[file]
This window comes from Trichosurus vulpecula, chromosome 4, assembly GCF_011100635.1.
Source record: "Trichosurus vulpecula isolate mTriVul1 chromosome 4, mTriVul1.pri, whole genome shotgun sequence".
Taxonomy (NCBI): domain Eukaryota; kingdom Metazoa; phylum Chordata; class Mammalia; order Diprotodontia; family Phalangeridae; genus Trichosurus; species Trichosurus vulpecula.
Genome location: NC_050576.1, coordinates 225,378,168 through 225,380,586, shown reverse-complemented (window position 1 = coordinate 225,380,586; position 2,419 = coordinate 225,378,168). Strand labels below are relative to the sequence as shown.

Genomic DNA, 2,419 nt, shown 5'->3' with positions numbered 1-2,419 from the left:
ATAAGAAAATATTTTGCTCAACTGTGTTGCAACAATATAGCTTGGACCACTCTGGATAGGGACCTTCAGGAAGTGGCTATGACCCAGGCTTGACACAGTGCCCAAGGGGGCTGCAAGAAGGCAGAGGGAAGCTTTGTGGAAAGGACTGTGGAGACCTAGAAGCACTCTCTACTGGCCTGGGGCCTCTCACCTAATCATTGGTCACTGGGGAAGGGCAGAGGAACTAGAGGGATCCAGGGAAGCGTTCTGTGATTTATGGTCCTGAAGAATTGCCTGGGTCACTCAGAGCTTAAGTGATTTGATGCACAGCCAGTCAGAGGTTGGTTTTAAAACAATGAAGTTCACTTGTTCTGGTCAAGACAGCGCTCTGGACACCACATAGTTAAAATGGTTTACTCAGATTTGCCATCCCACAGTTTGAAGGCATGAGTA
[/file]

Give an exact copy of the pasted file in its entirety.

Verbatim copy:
This window comes from Trichosurus vulpecula, chromosome 4, assembly GCF_011100635.1.
Source record: "Trichosurus vulpecula isolate mTriVul1 chromosome 4, mTriVul1.pri, whole genome shotgun sequence".
Taxonomy (NCBI): domain Eukaryota; kingdom Metazoa; phylum Chordata; class Mammalia; order Diprotodontia; family Phalangeridae; genus Trichosurus; species Trichosurus vulpecula.
Genome location: NC_050576.1, coordinates 225,378,168 through 225,380,586, shown reverse-complemented (window position 1 = coordinate 225,380,586; position 2,419 = coordinate 225,378,168). Strand labels below are relative to the sequence as shown.

Genomic DNA, 2,419 nt, shown 5'->3' with positions numbered 1-2,419 from the left:
ATAAGAAAATATTTTGCTCAACTGTGTTGCAACAATATAGCTTGGACCACTCTGGATAGGGACCTTCAGGAAGTGGCTATGACCCAGGCTTGACACAGTGCCCAAGGGGGCTGCAAGAAGGCAGAGGGAAGCTTTGTGGAAAGGACTGTGGAGACCTAGAAGCACTCTCTACTGGCCTGGGGCCTCTCACCTAATCATTGGTCACTGGGGAAGGGCAGAGGAACTAGAGGGATCCAGGGAAGCGTTCTGTGATTTATGGTCCTGAAGAATTGCCTGGGTCACTCAGAGCTTAAGTGATTTGATGCACAGCCAGTCAGAGGTTGGTTTTAAAACAATGAAGTTCACTTGTTCTGGTCAAGACAGCGCTCTGGACACCACATAGTTAAAATGGTTTACTCAGATTTGCCATCCCACAGTTTGAAGGCATGAGTA